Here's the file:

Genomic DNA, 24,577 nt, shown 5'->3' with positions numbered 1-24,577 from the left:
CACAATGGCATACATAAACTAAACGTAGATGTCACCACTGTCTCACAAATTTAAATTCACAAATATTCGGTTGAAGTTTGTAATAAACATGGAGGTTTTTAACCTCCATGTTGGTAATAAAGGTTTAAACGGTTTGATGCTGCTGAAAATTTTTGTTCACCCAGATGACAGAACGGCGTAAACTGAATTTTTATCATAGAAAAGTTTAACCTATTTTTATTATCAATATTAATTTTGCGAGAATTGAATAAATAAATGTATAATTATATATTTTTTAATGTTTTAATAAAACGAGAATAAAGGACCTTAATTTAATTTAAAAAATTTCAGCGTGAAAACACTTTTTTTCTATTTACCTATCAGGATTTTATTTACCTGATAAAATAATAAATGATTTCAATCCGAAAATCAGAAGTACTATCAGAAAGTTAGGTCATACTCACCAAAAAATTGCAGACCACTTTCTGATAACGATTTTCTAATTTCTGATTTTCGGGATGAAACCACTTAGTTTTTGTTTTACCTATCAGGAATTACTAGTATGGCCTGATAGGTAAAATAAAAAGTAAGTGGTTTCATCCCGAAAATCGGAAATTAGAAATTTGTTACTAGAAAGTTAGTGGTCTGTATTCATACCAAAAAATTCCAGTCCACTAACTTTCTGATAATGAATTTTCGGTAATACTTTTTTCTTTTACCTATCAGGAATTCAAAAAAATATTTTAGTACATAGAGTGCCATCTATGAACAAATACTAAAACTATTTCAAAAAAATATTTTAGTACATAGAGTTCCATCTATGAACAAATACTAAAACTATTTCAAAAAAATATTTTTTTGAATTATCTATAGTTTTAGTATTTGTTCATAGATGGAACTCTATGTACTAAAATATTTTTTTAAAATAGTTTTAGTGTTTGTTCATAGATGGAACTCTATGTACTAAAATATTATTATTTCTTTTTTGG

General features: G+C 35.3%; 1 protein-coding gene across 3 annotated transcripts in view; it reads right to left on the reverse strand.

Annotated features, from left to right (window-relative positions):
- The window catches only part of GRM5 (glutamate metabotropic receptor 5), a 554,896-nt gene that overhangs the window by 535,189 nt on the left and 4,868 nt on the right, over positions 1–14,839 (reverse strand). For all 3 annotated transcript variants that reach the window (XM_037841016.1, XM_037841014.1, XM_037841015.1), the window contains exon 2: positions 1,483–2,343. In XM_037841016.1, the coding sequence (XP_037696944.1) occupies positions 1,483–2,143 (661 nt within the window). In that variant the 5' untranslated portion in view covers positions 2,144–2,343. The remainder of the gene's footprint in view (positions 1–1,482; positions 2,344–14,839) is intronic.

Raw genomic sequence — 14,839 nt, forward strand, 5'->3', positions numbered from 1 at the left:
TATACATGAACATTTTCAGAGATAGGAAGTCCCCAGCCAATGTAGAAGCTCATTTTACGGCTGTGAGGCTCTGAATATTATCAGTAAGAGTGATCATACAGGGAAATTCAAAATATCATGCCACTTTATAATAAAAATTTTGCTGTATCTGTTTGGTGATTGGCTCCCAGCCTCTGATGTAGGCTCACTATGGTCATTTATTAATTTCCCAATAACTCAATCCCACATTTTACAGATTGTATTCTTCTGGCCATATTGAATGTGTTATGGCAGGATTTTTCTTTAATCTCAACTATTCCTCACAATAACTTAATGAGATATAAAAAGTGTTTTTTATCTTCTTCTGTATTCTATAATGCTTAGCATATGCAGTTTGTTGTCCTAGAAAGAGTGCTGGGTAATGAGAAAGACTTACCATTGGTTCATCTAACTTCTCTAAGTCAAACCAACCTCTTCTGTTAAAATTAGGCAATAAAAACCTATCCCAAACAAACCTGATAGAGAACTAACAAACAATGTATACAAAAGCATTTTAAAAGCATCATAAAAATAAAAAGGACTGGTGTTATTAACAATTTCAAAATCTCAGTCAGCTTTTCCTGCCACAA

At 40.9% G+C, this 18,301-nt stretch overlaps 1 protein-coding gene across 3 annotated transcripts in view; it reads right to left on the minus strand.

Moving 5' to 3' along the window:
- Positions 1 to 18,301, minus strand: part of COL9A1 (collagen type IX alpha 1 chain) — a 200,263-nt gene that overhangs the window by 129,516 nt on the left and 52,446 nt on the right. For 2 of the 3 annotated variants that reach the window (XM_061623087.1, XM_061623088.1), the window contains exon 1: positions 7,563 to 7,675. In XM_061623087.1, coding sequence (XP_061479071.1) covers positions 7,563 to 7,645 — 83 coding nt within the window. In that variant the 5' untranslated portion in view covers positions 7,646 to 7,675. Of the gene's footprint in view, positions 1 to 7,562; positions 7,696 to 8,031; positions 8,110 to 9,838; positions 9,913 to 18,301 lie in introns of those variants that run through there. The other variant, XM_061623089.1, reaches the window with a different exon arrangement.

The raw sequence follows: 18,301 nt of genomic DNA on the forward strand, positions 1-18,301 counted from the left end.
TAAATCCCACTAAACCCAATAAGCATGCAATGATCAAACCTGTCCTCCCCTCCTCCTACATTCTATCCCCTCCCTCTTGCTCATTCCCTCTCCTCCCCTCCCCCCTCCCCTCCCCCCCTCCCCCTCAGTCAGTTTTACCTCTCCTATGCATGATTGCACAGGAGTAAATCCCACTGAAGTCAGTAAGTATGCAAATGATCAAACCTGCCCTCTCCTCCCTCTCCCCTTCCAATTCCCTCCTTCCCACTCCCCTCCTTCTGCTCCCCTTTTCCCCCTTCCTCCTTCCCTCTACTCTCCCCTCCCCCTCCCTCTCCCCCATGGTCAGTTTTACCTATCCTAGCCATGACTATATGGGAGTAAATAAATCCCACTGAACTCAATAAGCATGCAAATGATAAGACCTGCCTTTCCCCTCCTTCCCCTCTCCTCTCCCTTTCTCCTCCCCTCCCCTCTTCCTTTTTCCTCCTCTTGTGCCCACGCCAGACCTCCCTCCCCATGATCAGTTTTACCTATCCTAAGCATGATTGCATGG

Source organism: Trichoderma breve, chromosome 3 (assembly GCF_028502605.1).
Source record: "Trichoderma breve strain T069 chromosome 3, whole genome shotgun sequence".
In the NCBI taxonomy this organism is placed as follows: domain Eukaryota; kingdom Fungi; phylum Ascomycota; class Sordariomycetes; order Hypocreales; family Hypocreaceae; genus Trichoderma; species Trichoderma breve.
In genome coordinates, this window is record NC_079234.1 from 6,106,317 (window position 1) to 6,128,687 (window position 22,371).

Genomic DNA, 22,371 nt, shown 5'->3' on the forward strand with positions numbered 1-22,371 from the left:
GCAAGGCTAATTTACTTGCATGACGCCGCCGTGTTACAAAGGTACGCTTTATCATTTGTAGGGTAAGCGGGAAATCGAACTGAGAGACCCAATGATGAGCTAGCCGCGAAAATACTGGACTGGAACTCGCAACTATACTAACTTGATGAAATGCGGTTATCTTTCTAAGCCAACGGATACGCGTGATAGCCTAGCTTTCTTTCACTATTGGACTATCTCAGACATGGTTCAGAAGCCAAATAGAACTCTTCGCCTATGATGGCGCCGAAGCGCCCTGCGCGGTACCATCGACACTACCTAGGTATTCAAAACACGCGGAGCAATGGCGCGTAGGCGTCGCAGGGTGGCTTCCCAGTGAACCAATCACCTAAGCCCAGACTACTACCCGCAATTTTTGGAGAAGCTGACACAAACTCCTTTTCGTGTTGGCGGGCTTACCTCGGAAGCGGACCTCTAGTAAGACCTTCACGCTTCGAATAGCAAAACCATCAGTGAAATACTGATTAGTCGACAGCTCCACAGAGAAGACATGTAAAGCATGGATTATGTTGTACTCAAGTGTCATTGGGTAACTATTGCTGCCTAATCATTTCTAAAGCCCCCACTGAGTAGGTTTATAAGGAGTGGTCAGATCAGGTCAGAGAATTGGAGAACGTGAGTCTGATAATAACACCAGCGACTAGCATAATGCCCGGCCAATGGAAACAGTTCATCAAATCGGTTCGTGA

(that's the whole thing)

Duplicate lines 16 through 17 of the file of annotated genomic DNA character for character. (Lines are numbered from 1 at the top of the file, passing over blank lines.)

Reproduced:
In genome coordinates, this window is record NC_079234.1 from 6,106,317 (window position 1) to 6,128,687 (window position 22,371).

Genomic DNA, 22,371 nt, shown 5'->3' on the forward strand with positions numbered 1-22,371 from the left: